As announced in my last post, today I want to take a closer look at important trends and innovation among messaging apps for iPhone and Android. If you analyze the competitive landscape of instant messaging apps, you will see that most apps innovate and move in a similar direction. Many apps are simply copying the market leaders and then there is not at lot of innovation. However, there are some pretty interesting innovations differentiating at least some instant messaging apps from the mainstream. Anyway here are the current trends among messaging apps:

Group Messaging and Group Chats

Last year the popular group messaging trend started with apps like Beluga (acquired by Facebook and is now the Facebook Messenger) and GroupMe (acquired by Skype). By now most messaging apps offer at least group chats. Sometimes the group chats could be easier to set up, and often the existing functionality and user interface of an instant messaging app are simply not enough for good group messaging. I believe the group messaging trend is still young and we will see more innovation in that space. Grouptime for example is a relatively new group messaging app that behaves like a private social network, and combines instant messaging and group sharing. With an app like Grouptime you can already easily group chat and share with private groups.

Better Photo Sharing

Photo sharing with messaging apps is a very common and popular use case. Several apps now give users an overview of all the shared photos in a chat (e.g. Whatsapp, ChatON). To enable users to more easily share photos, messaging apps like Grouptime allow users to select and send multiple photos at once. This approach not only saves time, but more importantly shows the shared photos in a beautiful, nearly full-screen photo story view in the chat. Thus this is a great way to quickly share the photos from a party or event with friends and family, without the need to create a dedicated album on Facebook or a photo sharing app.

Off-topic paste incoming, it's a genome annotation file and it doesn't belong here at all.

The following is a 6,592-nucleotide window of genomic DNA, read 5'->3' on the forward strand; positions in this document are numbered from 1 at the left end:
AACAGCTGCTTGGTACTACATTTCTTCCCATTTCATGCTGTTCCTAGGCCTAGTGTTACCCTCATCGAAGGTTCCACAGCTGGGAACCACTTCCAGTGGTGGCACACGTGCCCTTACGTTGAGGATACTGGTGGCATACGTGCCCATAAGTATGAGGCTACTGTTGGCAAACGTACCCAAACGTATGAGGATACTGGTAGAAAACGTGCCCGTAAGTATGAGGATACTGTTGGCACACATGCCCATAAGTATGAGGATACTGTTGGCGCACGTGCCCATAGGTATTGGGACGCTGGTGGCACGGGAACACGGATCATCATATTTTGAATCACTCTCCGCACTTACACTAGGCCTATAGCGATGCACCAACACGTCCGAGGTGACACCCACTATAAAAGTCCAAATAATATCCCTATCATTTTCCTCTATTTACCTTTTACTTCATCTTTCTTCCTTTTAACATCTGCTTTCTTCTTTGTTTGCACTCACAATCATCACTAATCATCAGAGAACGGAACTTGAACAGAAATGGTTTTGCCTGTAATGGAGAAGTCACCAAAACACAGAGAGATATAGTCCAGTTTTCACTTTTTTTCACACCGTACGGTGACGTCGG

Enhanced Attachments

The attachments you can send and exchange with instant messaging apps on iPhone and Android are becoming more enhanced and comprehensive. So several messaging apps allow you to send new types of attachments like files, calendar dates, animations and locations from extensive third party databases (e.g. Foursquare or Google Maps). File sharing seems not very popular so far. Location sharing and calendar sharing of dates (with Grouptime or ChatON) however, are becoming interesting use cases. Some messaging apps (e.g. Moped) have started to integrate third party services like dropbox. The user interest in these kind of services remains to be seen.

Grouptime location sharing with an extensive venues database

Calling, Walkie-Talkie and VOIP Capabilities

Many messaging apps currently add calling, video chat and walkie-talkie capabilities. Users can thus simply call other users who are also using the app. Sometimes the connection is unstable, and often users require a WiFi-connection for a good quality transmittance…especially for video calls. Prominent examples for instant messaging apps with calling features are Viber, TuMe, TextMe and Kakao Talk, while Voxer is currently the most popular walkie-talkie app.

Differentiated Messaging Inbox Design

Most messaging apps simply have an inbox with rows for the different chats and always showing the last message. This is pretty much the standard design for the inbox. Some newer messaging apps are taking ideas from social networks and make the message inbox more visual. Grouptime for example has instant posts for real-time group messaging and sharing. So Grouptime will show you posts with photo and link previews in the inbox like a you are used to it from social networks. Another advantage of this approach is, that you can start new messaging threads for different topics. Another app, Touch, mixes shared photos and chats in the inbox. I find this approach a bit confusing, but maybe other users like it.

Simplicity

The better messaging apps for Android and iPhone try to get rid of unnecessary screens and tabs. Simplicity is key for ease of use, and many apps have just one core screen. All unimportant stuff should be hidden in settings or in tabular sidebars. Good examples for simplistic messaging apps following this trend are Kik Messenger, TuMe and Grouptime (especially for group messaging and sharing). Some examples for rather complicated user interfaces or unrequired tabs are PingMe, eBuddy XMS, AppMe and even Whatsapp.

Outlook

Generally I expect more messaging apps to innovate around the user interface in the next months. Also the attachments and group messaging will be further improved, and we will see more an more integrations into third party services. Besides it is quite likely that some messaging apps are going to target specific user segments and industries. The messaging market is so competitive, that differentiation and target user focus is the only way to success – for the user and the messaging app.